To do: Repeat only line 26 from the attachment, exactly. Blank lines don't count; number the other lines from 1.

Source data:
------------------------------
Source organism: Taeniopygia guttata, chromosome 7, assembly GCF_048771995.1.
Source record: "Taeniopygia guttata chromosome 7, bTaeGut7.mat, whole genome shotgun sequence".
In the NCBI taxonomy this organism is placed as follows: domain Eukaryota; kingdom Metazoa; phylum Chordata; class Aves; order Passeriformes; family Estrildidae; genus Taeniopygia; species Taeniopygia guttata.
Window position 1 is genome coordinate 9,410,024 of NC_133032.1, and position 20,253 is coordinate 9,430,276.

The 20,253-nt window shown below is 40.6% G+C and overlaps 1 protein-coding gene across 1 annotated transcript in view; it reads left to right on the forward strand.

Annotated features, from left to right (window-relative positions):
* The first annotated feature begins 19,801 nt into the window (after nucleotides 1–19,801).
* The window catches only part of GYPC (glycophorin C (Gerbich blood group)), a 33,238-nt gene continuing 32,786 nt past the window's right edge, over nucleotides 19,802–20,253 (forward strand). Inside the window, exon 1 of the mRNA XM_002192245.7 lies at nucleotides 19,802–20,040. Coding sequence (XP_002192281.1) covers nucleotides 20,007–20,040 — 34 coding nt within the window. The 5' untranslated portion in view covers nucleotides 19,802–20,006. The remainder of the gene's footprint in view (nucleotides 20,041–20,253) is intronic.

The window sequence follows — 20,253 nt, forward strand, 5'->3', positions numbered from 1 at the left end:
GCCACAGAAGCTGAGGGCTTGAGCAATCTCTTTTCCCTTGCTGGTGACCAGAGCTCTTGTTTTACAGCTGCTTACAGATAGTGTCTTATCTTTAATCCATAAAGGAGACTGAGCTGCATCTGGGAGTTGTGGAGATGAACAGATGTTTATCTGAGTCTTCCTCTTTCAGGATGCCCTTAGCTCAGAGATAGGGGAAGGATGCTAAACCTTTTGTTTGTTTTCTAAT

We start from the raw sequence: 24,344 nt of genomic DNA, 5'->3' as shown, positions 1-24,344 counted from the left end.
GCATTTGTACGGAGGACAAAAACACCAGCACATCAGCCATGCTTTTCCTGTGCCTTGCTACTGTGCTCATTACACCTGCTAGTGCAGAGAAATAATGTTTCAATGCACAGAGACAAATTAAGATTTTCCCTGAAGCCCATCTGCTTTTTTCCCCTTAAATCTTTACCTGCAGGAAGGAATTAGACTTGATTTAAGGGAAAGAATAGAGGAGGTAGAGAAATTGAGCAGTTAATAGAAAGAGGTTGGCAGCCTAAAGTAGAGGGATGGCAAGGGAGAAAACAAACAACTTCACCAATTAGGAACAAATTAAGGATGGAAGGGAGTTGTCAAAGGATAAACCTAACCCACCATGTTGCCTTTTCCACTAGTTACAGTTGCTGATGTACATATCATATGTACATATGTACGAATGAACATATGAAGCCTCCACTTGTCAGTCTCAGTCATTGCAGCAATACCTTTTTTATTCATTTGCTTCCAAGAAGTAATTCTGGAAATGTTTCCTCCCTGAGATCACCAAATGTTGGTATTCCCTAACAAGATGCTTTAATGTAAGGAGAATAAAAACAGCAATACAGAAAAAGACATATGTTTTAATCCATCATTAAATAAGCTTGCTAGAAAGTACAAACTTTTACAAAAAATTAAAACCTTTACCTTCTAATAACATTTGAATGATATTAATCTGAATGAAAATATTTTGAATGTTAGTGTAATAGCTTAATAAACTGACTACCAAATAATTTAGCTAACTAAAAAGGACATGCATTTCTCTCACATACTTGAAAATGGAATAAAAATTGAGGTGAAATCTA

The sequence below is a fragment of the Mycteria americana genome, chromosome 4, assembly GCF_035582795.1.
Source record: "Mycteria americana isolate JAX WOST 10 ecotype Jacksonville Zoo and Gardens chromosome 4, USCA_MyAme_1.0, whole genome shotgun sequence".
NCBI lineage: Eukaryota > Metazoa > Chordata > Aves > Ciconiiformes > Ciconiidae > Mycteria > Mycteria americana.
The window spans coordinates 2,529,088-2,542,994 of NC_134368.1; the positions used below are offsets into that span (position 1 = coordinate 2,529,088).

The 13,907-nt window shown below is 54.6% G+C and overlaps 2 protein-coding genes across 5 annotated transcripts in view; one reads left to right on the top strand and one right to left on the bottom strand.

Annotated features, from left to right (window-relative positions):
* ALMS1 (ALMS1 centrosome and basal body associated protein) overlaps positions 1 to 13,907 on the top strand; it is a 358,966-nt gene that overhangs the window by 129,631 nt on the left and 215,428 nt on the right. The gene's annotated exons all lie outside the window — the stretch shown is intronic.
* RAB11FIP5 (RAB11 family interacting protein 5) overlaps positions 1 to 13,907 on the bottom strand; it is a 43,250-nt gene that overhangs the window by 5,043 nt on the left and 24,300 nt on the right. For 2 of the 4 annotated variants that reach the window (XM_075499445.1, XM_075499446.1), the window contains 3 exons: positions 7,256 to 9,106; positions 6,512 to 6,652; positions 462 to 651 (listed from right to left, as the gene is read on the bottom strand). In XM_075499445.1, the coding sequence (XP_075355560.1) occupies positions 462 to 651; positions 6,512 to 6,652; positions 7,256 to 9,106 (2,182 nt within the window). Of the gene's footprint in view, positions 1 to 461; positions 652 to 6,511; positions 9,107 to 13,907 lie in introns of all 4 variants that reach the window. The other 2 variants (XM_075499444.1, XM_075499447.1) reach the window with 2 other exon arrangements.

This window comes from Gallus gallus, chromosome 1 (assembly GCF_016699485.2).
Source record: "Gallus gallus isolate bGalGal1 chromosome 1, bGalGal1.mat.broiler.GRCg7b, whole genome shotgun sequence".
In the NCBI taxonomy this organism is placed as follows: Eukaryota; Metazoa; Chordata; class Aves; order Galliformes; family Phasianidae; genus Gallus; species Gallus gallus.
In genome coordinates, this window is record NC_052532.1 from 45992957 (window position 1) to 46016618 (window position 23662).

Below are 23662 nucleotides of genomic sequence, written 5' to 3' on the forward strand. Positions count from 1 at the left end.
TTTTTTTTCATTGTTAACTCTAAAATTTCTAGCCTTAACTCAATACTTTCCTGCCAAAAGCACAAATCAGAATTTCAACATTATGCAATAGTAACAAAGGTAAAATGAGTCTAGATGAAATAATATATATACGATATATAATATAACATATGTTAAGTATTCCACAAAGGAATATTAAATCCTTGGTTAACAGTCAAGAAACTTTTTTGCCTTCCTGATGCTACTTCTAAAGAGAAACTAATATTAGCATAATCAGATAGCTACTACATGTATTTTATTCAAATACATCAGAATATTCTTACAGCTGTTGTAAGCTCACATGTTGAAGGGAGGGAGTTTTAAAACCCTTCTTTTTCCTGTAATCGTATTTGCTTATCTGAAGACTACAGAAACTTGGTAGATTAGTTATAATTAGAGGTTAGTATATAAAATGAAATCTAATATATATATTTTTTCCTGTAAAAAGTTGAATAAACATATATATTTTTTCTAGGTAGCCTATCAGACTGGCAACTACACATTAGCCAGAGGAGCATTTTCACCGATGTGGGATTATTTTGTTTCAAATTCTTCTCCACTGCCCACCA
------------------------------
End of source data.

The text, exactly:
TTTTTTTTCATTGTTAACTCTAAAATTTCTAGCCTTAACTCAATACTTTCCTGCCAAAAGCACAAATCAGAATTTCAACATTATGCAATAGTAACAAAGGTAAAATGAGTCTAGATGAAATAATATATATACGATATATAATATAACATATGTTAAGTATTCCACAAAGGAATATTAAATCCTTGGTTAACAGTCAAGAAACTTTTTTGCCTTCCTGATGCTACTTCTAAAGAGAAACTAATATTAGCATAATCAGATAGCTACTACATGTATTTTATTCAAATACATCAGAATATTCTTACAGCTGTTGTAAGCTCACATGTTGAAGGGAGGGAGTTTTAAAACCCTTCTTTTTCCTGTAATCGTATTTGCTTATCTGAAGACTACAGAAACTTGGTAGATTAGTTATAATTAGAGGTTAGTATATAAAATGAAATCTAATATATATATTTTTTCCTGTAAAAAGTTGAATAAACATATATATTTTTTCTAGGTAGCCTATCAGACTGGCAACTACACATTAGCCAGAGGAGCATTTTCACCGATGTGGGATTATTTTGTTTCAAATTCTTCTCCACTGCCCACCA